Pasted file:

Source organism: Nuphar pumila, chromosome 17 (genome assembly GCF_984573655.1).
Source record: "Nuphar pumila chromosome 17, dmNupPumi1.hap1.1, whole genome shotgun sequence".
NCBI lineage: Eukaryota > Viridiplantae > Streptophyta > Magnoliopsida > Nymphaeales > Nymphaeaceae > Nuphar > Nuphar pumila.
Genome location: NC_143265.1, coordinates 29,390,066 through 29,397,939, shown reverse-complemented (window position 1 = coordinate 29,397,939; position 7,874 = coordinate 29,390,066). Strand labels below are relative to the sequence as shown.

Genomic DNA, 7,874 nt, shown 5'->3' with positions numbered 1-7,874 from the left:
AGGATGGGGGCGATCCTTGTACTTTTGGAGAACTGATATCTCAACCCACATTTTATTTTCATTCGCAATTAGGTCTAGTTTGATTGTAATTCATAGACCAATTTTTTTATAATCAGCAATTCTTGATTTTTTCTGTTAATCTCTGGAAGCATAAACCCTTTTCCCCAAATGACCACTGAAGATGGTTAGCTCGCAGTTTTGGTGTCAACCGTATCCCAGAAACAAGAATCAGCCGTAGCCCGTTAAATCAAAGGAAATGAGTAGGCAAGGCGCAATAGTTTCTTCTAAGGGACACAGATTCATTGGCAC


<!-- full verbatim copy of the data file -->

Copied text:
Source organism: Nuphar pumila, chromosome 17 (genome assembly GCF_984573655.1).
Source record: "Nuphar pumila chromosome 17, dmNupPumi1.hap1.1, whole genome shotgun sequence".
NCBI lineage: Eukaryota > Viridiplantae > Streptophyta > Magnoliopsida > Nymphaeales > Nymphaeaceae > Nuphar > Nuphar pumila.
Genome location: NC_143265.1, coordinates 29,390,066 through 29,397,939, shown reverse-complemented (window position 1 = coordinate 29,397,939; position 7,874 = coordinate 29,390,066). Strand labels below are relative to the sequence as shown.

Genomic DNA, 7,874 nt, shown 5'->3' with positions numbered 1-7,874 from the left:
AGGATGGGGGCGATCCTTGTACTTTTGGAGAACTGATATCTCAACCCACATTTTATTTTCATTCGCAATTAGGTCTAGTTTGATTGTAATTCATAGACCAATTTTTTTATAATCAGCAATTCTTGATTTTTTCTGTTAATCTCTGGAAGCATAAACCCTTTTCCCCAAATGACCACTGAAGATGGTTAGCTCGCAGTTTTGGTGTCAACCGTATCCCAGAAACAAGAATCAGCCGTAGCCCGTTAAATCAAAGGAAATGAGTAGGCAAGGCGCAATAGTTTCTTCTAAGGGACACAGATTCATTGGCAC